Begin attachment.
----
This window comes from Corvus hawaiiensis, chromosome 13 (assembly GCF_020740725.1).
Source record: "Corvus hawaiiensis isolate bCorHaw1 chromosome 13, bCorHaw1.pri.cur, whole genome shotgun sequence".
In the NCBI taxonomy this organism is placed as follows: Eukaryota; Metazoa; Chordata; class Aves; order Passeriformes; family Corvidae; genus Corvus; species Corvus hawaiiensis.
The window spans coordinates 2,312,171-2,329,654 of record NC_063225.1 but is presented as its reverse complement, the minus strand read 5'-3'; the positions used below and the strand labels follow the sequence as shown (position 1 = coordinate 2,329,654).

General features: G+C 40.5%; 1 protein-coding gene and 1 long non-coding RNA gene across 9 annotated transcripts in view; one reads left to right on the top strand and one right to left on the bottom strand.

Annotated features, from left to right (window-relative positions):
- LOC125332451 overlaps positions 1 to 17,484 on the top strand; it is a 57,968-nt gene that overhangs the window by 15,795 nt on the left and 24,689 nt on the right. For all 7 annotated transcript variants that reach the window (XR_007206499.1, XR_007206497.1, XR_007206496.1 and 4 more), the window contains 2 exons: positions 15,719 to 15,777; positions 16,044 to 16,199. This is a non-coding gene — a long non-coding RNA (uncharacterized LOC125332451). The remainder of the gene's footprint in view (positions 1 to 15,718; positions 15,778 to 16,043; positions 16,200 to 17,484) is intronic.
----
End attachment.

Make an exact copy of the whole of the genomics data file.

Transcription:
This window comes from Corvus hawaiiensis, chromosome 13 (assembly GCF_020740725.1).
Source record: "Corvus hawaiiensis isolate bCorHaw1 chromosome 13, bCorHaw1.pri.cur, whole genome shotgun sequence".
In the NCBI taxonomy this organism is placed as follows: Eukaryota; Metazoa; Chordata; class Aves; order Passeriformes; family Corvidae; genus Corvus; species Corvus hawaiiensis.
The window spans coordinates 2,312,171-2,329,654 of record NC_063225.1 but is presented as its reverse complement, the minus strand read 5'-3'; the positions used below and the strand labels follow the sequence as shown (position 1 = coordinate 2,329,654).

General features: G+C 40.5%; 1 protein-coding gene and 1 long non-coding RNA gene across 9 annotated transcripts in view; one reads left to right on the top strand and one right to left on the bottom strand.

Annotated features, from left to right (window-relative positions):
- LOC125332451 overlaps positions 1 to 17,484 on the top strand; it is a 57,968-nt gene that overhangs the window by 15,795 nt on the left and 24,689 nt on the right. For all 7 annotated transcript variants that reach the window (XR_007206499.1, XR_007206497.1, XR_007206496.1 and 4 more), the window contains 2 exons: positions 15,719 to 15,777; positions 16,044 to 16,199. This is a non-coding gene — a long non-coding RNA (uncharacterized LOC125332451). The remainder of the gene's footprint in view (positions 1 to 15,718; positions 15,778 to 16,043; positions 16,200 to 17,484) is intronic.